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I moved into this 2 BR apartment on the 5th floor in a building residing in a main street (didn't think about it when I got it ), and even at night (even after 1-3 AM) there's always a car or a truck that moves in front of our building every minute or two.

I need to record some software tutorials for community channel and for possible commercial production offer as well.

With the noise coming from the street, and not being constant noise that I can isolate with an audio editor, I'm unable to make these recordings.

I have tried Acoustic Foam, making a box around me and the laptop, but this didn't seem to make a difference. I have tried going into a room with closed window and door but the window is only glass and the noise still comes (lower, but obvious) when closed. I also tried going to toilet, but the echo was so strong even with foam.

Any other ideas to try? I cannot replace the windows / balcony etc. as I'm only renting.

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Would lowering the mic's gain and getting really close to it help? –  Bart Arondson Nov 29 '13 at 1:40
    
In general it does help yeah (thanks), but the cars sometimes are very loud that they still get well into the recording. –  Meligy Nov 29 '13 at 1:43
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Ok, as you're not doing the tutorial live (right?) you can record the sentence that got interrupted by a car again and cut that into your tutorial with a fast transition. Also, if the vehicles make a sound that differs very much from your voice in terms of frequency you can cut it out with a notch filter. –  Bart Arondson Nov 29 '13 at 1:52
    
The cars are annoying because they keep coming. Even late at night it takes about 5 minutes for that next single odd very loud car to come in. That's why I'm trying to avoid the obvious option of just re-doing the step/talk. –  Meligy Nov 29 '13 at 2:24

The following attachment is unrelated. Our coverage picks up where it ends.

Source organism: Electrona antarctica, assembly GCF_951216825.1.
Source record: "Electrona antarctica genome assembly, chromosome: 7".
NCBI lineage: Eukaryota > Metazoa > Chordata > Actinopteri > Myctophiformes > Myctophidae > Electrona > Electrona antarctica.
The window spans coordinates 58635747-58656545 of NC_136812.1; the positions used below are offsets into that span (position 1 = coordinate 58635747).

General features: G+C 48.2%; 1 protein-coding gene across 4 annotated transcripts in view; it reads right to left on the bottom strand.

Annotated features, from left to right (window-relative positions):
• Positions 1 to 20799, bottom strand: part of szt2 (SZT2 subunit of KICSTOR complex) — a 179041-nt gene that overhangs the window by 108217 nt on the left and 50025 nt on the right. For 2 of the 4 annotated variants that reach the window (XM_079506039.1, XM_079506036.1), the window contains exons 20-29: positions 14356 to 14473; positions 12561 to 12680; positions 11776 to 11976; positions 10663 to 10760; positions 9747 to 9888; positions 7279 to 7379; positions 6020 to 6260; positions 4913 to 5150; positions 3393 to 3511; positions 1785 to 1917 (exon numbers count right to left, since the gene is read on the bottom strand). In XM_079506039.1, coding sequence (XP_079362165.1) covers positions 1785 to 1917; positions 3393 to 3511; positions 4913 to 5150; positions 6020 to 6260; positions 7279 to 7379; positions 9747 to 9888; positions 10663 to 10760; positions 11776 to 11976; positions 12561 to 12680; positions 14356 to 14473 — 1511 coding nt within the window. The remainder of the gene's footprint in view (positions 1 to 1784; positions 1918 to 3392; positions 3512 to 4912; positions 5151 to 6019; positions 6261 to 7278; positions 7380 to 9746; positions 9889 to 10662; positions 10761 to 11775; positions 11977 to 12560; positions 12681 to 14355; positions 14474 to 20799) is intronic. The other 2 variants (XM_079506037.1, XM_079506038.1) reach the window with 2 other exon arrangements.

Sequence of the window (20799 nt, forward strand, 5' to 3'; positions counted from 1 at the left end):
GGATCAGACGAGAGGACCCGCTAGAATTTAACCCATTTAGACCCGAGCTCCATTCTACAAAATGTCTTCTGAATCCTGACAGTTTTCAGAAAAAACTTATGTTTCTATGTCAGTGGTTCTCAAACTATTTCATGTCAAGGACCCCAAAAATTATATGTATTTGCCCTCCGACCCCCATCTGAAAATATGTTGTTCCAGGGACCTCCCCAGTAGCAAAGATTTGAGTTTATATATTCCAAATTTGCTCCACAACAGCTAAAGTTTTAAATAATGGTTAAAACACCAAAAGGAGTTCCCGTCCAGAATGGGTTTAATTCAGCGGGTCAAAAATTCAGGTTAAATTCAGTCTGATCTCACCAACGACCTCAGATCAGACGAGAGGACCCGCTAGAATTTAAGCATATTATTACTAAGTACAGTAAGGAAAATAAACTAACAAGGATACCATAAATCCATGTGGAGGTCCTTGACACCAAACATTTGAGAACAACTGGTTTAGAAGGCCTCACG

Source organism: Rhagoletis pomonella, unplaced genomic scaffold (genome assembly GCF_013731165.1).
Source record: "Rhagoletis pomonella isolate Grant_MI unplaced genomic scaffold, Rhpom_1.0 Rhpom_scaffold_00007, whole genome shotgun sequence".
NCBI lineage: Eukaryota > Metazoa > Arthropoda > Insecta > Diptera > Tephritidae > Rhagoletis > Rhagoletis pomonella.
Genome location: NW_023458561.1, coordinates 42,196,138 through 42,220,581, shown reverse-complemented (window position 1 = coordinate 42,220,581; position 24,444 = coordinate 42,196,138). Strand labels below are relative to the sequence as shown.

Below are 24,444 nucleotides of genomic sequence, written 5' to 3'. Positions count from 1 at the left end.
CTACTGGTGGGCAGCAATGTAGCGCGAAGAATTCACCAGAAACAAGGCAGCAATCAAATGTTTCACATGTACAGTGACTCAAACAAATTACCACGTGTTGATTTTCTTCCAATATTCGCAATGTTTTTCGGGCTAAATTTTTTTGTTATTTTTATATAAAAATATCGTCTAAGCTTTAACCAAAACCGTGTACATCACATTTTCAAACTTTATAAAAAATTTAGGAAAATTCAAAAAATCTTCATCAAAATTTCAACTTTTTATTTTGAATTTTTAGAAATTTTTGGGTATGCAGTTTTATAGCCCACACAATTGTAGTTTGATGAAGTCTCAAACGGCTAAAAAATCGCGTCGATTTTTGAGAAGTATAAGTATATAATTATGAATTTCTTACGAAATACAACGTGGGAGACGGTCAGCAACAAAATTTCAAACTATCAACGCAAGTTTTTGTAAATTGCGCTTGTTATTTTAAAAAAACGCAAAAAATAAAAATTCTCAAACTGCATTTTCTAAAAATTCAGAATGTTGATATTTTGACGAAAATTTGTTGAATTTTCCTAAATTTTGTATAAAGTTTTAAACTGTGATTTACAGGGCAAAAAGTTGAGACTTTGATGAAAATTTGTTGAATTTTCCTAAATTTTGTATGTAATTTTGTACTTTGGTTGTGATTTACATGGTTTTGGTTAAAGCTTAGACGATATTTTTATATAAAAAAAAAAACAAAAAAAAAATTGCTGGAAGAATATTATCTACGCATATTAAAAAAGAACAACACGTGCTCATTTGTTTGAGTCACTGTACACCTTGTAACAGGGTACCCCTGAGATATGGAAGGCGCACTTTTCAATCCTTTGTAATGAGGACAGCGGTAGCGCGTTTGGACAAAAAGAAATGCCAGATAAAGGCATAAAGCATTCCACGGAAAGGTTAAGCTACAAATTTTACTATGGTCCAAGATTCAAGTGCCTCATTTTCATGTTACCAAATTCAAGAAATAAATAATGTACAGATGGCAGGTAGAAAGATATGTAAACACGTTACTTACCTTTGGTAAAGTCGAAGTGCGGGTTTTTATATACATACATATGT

I didn't know about notch filter before, just noise filter. Will check that. Thanks! –  Meligy Nov 29 '13 at 2:24
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2 Answers

Acoustic foam won't do much when you're using the laptop's microphone (almost certainly omni-directional). Using a decent directional microphone (eg: http://www.amazon.com/Shure-SM58-LC-Cardioid-Microphone-without/dp/B000CZ0R42) will kill most 'outside' environmental noise, and anything exceptional like a really loud truck horn which slips through can be easily removed with any half decent audio editor.

If you don't want to spend the money on a decent microphone and insist on recording in the presence of significant environment noise, try using something like Adobe Audition. It's not as good as not having the noise picked up to begin with but its "Capture Noise Reduction Profile" tool will do a much better job than applying generic EQ or hi/lo pass filters.

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I'm using a USB microphone not laptop microphone. My editing is usually done using Camtasia and sometimes Audacity for better noise filters. –  Meligy Nov 29 '13 at 5:09
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Unfortunately the only option is to prevent the noise from getting captured in the first place. Better mics that are more directional and better sound insulation is the only real option. If it is very loud noise though, it is going to be very hard to prevent entirely and it might actually be cheaper to rent a studio for doing your recording than trying to fix the problem within your apartment.

So in order of things to try, I'd try putting a heavy blanket on the floor beneath your box. Next, try a microphone that is more highly directional and localized and experiment with angles to try to reduce the noise, but it's likely going to bounce around a fair bit, so it probably won't fix it entirely. You also will have a problem that if air can get in your box, so can sound, so you could try a box in a box to help prevent the noise from getting, but that starts getting costly to build two soundproof boxes and it still won't necessarily fix it depending on how loud it is.

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The box is not going from the ground. I put it on my desk surrounding the laptop, microphone, and my own head. Do you think I need to make some sort of box from ground up? Any tips on how to make that if so? Thanks. –  Meligy Nov 30 '13 at 5:01
    
@Meligy - as a general rule, if air can get in, so can sound. In a small room, sound is going to bounce off of everything, so any loud noise is going to easily make it through if it isn't an entire enclosure. –  AJ Henderson Nov 30 '13 at 17:09
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